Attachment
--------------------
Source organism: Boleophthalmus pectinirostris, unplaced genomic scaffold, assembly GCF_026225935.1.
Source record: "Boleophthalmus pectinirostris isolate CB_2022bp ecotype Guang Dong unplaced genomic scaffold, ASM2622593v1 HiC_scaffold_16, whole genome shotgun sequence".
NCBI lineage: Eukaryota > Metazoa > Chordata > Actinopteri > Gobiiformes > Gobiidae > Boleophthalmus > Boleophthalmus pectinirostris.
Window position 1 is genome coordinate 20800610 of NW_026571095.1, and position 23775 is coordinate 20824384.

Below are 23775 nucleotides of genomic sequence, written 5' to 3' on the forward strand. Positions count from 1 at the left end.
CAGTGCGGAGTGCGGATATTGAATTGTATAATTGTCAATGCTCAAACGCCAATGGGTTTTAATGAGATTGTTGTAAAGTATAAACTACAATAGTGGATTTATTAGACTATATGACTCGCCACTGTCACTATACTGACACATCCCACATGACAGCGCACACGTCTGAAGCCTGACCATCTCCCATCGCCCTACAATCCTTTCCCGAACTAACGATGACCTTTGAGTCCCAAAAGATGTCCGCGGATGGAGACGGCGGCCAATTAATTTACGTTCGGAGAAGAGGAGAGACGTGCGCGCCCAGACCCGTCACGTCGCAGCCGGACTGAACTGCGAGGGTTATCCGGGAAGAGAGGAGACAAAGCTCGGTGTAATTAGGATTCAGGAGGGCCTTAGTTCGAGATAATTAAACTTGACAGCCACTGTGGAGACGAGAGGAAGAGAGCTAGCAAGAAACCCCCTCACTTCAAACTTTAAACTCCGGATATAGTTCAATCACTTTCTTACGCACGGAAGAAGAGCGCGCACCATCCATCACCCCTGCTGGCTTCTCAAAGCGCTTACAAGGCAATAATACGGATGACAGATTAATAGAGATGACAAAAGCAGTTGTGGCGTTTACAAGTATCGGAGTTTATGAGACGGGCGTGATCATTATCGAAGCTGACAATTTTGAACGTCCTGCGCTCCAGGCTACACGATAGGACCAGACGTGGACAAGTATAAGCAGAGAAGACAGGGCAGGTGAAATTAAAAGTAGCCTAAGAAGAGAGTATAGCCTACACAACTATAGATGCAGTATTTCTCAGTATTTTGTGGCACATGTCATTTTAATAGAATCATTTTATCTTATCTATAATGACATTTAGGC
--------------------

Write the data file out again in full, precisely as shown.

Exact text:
Source organism: Boleophthalmus pectinirostris, unplaced genomic scaffold, assembly GCF_026225935.1.
Source record: "Boleophthalmus pectinirostris isolate CB_2022bp ecotype Guang Dong unplaced genomic scaffold, ASM2622593v1 HiC_scaffold_16, whole genome shotgun sequence".
NCBI lineage: Eukaryota > Metazoa > Chordata > Actinopteri > Gobiiformes > Gobiidae > Boleophthalmus > Boleophthalmus pectinirostris.
Window position 1 is genome coordinate 20800610 of NW_026571095.1, and position 23775 is coordinate 20824384.

Below are 23775 nucleotides of genomic sequence, written 5' to 3' on the forward strand. Positions count from 1 at the left end.
CAGTGCGGAGTGCGGATATTGAATTGTATAATTGTCAATGCTCAAACGCCAATGGGTTTTAATGAGATTGTTGTAAAGTATAAACTACAATAGTGGATTTATTAGACTATATGACTCGCCACTGTCACTATACTGACACATCCCACATGACAGCGCACACGTCTGAAGCCTGACCATCTCCCATCGCCCTACAATCCTTTCCCGAACTAACGATGACCTTTGAGTCCCAAAAGATGTCCGCGGATGGAGACGGCGGCCAATTAATTTACGTTCGGAGAAGAGGAGAGACGTGCGCGCCCAGACCCGTCACGTCGCAGCCGGACTGAACTGCGAGGGTTATCCGGGAAGAGAGGAGACAAAGCTCGGTGTAATTAGGATTCAGGAGGGCCTTAGTTCGAGATAATTAAACTTGACAGCCACTGTGGAGACGAGAGGAAGAGAGCTAGCAAGAAACCCCCTCACTTCAAACTTTAAACTCCGGATATAGTTCAATCACTTTCTTACGCACGGAAGAAGAGCGCGCACCATCCATCACCCCTGCTGGCTTCTCAAAGCGCTTACAAGGCAATAATACGGATGACAGATTAATAGAGATGACAAAAGCAGTTGTGGCGTTTACAAGTATCGGAGTTTATGAGACGGGCGTGATCATTATCGAAGCTGACAATTTTGAACGTCCTGCGCTCCAGGCTACACGATAGGACCAGACGTGGACAAGTATAAGCAGAGAAGACAGGGCAGGTGAAATTAAAAGTAGCCTAAGAAGAGAGTATAGCCTACACAACTATAGATGCAGTATTTCTCAGTATTTTGTGGCACATGTCATTTTAATAGAATCATTTTATCTTATCTATAATGACATTTAGGC